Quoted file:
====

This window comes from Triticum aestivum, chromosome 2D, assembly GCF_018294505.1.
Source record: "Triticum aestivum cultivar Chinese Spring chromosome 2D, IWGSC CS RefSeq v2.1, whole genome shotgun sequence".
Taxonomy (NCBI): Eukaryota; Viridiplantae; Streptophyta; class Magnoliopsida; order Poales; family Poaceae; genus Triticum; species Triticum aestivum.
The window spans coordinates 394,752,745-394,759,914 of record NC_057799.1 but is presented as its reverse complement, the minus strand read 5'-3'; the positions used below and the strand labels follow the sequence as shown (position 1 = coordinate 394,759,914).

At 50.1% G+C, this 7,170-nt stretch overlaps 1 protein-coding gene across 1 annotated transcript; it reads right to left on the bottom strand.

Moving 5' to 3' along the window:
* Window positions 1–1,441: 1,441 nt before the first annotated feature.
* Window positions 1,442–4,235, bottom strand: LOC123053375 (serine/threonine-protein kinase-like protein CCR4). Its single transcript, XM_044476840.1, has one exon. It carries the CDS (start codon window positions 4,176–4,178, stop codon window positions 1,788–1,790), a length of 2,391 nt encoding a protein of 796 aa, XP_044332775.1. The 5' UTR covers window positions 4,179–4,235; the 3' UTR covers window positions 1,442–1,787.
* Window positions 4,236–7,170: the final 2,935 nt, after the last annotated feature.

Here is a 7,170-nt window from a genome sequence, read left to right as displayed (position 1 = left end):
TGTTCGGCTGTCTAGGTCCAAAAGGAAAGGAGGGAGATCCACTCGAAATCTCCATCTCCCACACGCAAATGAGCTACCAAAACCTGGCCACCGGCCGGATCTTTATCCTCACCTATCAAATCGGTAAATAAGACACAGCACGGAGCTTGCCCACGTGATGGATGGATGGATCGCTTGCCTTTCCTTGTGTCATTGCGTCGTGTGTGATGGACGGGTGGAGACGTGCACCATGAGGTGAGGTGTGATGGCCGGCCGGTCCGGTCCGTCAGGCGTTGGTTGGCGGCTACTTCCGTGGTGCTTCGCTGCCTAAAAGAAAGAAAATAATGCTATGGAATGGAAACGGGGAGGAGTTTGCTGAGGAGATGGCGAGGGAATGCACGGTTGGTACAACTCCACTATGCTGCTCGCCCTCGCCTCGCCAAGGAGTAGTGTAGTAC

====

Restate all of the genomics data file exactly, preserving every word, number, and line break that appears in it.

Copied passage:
This window comes from Triticum aestivum, chromosome 2D, assembly GCF_018294505.1.
Source record: "Triticum aestivum cultivar Chinese Spring chromosome 2D, IWGSC CS RefSeq v2.1, whole genome shotgun sequence".
Taxonomy (NCBI): Eukaryota; Viridiplantae; Streptophyta; class Magnoliopsida; order Poales; family Poaceae; genus Triticum; species Triticum aestivum.
The window spans coordinates 394,752,745-394,759,914 of record NC_057799.1 but is presented as its reverse complement, the minus strand read 5'-3'; the positions used below and the strand labels follow the sequence as shown (position 1 = coordinate 394,759,914).

At 50.1% G+C, this 7,170-nt stretch overlaps 1 protein-coding gene across 1 annotated transcript; it reads right to left on the bottom strand.

Moving 5' to 3' along the window:
* Window positions 1–1,441: 1,441 nt before the first annotated feature.
* Window positions 1,442–4,235, bottom strand: LOC123053375 (serine/threonine-protein kinase-like protein CCR4). Its single transcript, XM_044476840.1, has one exon. It carries the CDS (start codon window positions 4,176–4,178, stop codon window positions 1,788–1,790), a length of 2,391 nt encoding a protein of 796 aa, XP_044332775.1. The 5' UTR covers window positions 4,179–4,235; the 3' UTR covers window positions 1,442–1,787.
* Window positions 4,236–7,170: the final 2,935 nt, after the last annotated feature.

Here is a 7,170-nt window from a genome sequence, read left to right as displayed (position 1 = left end):
TGTTCGGCTGTCTAGGTCCAAAAGGAAAGGAGGGAGATCCACTCGAAATCTCCATCTCCCACACGCAAATGAGCTACCAAAACCTGGCCACCGGCCGGATCTTTATCCTCACCTATCAAATCGGTAAATAAGACACAGCACGGAGCTTGCCCACGTGATGGATGGATGGATCGCTTGCCTTTCCTTGTGTCATTGCGTCGTGTGTGATGGACGGGTGGAGACGTGCACCATGAGGTGAGGTGTGATGGCCGGCCGGTCCGGTCCGTCAGGCGTTGGTTGGCGGCTACTTCCGTGGTGCTTCGCTGCCTAAAAGAAAGAAAATAATGCTATGGAATGGAAACGGGGAGGAGTTTGCTGAGGAGATGGCGAGGGAATGCACGGTTGGTACAACTCCACTATGCTGCTCGCCCTCGCCTCGCCAAGGAGTAGTGTAGTAC